Sailing Heals, a national group that works with yacht clubs to offer sailing experiences for patients living with cancer and their caregivers, returned to Camden for its second year.

Last August was the first time the Camden Yacht Club hosted Sailing Heals. Before the event ended yacht club members were inviting the organization's executive director, Trisha Boisvert, to return in 2019.

This July, the CYC and Sailing Heals hosted 28 patient and caregiver guests from Maine, according to Boisvert. She said she is happy Sailing Heals was invited back by the CYC. She thanked all of the captains "for the wonderful event," and "the CYC volunteers, under the direction of Johanna Stinson, who were especially helpful."

Before the sail, the group enjoyed a lunch of lobster rolls, chowder, salmon, shrimp and chicken salads, and hamburgers from Mike's Catering at the yacht club overlooking Camden Harbor. All lunch expenses were covered through donations to Sailing Heals.

The CYC was able to host a larger group this year, with seven boat owners and captains welcoming participants for an afternoon cruise on Penobscot Bay.

Richard Anderson, CYC Commodore expressed pride in the efforts of Camden Yacht Club members Stinson and Rockport resident George Haselton for their efforts to engage the club in another community service, and thanked the boat captains Chris Biggart, Dale Dougherty, Robin Lloyd, Caroline Morong, Charles Nethersole, Sharyn and John Cookson and Neale Sweet. "I know they are touched by the experience along with the patients," he said.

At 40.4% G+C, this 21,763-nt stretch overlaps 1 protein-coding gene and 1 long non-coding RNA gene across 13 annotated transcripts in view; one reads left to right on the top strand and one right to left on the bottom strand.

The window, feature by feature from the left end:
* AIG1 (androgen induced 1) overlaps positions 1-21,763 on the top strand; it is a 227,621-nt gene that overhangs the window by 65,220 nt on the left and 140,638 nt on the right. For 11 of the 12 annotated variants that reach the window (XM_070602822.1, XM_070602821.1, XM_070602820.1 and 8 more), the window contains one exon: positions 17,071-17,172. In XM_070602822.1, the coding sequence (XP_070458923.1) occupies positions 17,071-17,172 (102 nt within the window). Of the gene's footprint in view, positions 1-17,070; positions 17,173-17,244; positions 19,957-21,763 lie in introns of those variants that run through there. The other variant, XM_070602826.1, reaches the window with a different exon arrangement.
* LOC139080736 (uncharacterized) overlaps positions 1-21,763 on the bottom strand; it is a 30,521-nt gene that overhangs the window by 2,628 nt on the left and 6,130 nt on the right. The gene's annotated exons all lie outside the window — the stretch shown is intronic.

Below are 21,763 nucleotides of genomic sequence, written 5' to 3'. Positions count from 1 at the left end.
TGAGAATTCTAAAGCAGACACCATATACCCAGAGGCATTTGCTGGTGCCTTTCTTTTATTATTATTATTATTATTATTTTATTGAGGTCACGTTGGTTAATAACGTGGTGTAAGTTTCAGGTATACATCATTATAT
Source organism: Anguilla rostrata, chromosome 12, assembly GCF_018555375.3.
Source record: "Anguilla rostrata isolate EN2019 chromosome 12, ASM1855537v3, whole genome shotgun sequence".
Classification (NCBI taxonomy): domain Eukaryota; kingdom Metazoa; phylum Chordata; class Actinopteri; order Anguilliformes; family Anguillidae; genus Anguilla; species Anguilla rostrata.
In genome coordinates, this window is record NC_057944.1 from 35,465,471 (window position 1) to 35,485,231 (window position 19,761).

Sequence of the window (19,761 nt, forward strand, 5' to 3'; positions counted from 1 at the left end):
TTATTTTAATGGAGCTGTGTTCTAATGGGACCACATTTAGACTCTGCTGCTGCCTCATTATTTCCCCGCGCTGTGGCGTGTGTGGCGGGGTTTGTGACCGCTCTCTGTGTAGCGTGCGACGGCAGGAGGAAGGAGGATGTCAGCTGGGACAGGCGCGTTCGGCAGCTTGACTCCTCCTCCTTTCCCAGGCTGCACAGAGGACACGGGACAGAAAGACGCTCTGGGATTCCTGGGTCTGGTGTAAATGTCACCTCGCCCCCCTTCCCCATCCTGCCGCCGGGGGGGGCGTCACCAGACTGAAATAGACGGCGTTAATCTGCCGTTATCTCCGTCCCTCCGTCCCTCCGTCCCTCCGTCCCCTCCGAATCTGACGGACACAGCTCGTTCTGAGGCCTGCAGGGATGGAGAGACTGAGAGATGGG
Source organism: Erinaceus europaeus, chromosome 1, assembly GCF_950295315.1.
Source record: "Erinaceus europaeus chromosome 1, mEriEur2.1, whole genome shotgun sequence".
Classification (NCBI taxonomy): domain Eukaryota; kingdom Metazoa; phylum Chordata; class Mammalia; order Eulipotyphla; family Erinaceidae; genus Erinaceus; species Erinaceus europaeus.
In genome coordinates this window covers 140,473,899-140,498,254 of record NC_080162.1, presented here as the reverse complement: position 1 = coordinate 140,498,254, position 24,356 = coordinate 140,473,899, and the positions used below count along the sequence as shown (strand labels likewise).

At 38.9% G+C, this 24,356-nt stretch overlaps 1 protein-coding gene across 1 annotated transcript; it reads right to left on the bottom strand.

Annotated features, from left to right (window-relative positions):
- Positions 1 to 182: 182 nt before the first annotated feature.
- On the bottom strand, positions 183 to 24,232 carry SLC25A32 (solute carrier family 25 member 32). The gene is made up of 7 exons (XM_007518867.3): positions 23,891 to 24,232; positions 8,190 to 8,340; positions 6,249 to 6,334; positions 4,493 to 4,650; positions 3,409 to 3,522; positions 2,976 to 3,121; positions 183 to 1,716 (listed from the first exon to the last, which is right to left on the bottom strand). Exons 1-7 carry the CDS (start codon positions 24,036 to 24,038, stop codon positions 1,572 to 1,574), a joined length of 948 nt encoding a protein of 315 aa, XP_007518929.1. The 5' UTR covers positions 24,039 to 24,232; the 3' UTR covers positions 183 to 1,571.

During the sail, a special tribute of rose petals scattered on the sea was offered by a woman who sailed at the event last year, on behalf of other members of that group of patients who have since passed away.

Afterwards, those who participate are invited to share comments about the experience. Catherine Athay, oncology social worker with Pen Bay Medical Center, wrote that she heard from many of the people being cared for at the hospital's cancer care center, who "thoroughly enjoyed an opportunity to have a nice lunch, meaningful conversation and a lovely sailing experience."

Stinson has had a special interest in bringing Sailing Heals to the Camden Yacht Club for the first time in 2018, and again this year. She has a long connection with sailing, racing and cruising in many seas, working for US Sailing, serving as past president of the Maine Yacht Racing Association, and as an instructor. She has lost close family members, her husband and her son, both sailors, to cancer, and many friends who have enjoyed times spent on the water.

This season, Sailing Heals is traveling along the East Coast, visiting yacht clubs in Massachsetts, Rhode Island, New York and Maryland. Health care facilities coordinate with the organization, arranging the participation of patients in treatment for cancer.

"We'll achieve 4,000 patient/caregiver guests hosted this summer," Boisvert said. "We added Scituate Harbor Yacht Club, in Scituate, Mass., to our program last month and we are adding Bristol, R.I., next month."

Sailing Heals offers special sailing events each year. This year, the fifth annual "Pirates & Princesses" sail for children going through a serious health challenge was a big success, Boisvert said.

In August, Sailing Heals will offer its seventh annual Wicked Strong event for Boston Marathon bombing survivors.

For more information about Sailing Heals, visit the website, Sailingheals.org, or Facebook page, email info@sailingheals.org, or call 978-914-6609.